Capital could lift accessibility game
A man who sang the praises of a South Island town for being completely accessible to those with disabilities, can’t say the same about Wellington.
This is despite a British travel blogger recently saying the capital was the most wheelchairfriendly city he had visited.
But for quadriplegic Paul McKenzie, Wellington was not quite up to the standard of Blenheim - the town the Australian believes is the most accessible he’s ever been too.
The disability advocate said he and his Kiwi wife Jess, travelling with their baby Eleven, found it much harder to find parks, get into shops, and even cross the road in the capital.
‘‘I’m not having a go ... Wellington is good, it’s just not excellent.
‘‘They have done what they had to do, they haven’t gone better and beyond. They haven’t made a huge effort like they have in Blenheim.’’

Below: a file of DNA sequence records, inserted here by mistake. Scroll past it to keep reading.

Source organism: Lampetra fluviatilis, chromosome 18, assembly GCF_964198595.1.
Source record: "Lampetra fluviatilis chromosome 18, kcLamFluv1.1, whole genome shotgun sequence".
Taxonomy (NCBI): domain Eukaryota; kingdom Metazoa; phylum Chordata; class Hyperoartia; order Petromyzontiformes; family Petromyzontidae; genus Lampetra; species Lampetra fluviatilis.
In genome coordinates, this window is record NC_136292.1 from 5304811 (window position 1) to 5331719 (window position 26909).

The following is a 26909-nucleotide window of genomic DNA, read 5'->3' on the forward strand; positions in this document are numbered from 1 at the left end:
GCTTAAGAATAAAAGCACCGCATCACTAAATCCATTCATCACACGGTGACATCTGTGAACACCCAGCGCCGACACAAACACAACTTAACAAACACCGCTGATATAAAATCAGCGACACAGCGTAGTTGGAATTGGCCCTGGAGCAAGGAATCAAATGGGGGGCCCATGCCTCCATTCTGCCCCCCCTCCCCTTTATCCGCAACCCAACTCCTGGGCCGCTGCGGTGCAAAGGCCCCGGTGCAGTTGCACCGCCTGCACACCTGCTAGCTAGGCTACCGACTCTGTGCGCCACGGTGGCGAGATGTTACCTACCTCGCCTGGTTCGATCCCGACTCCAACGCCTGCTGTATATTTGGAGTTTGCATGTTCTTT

Earlier this year travel blogger Anthony William commented in The Independent that Wellington was one of the easiest places to travel for someone in a wheelchair.
McKenzie said accessibility needed to be extended to all. For example disabled parks needed to cater for disabled vehicles where a person might be getting out from either side, or the back.
Wellington City Council spokeswoman Victoria BartonChapple said the council was proud of the city’s generally positive accessible reputation, both here and overseas, but was aware it could always do better.
It worked closely with its Accessibility Advisory Group which gave feedback and advice on accessibility issues.
It was working on a number of initiatives to improve access in the city, including a review of the distribution of mobility parks in the suburbs, and engaging with experts while planning major projects.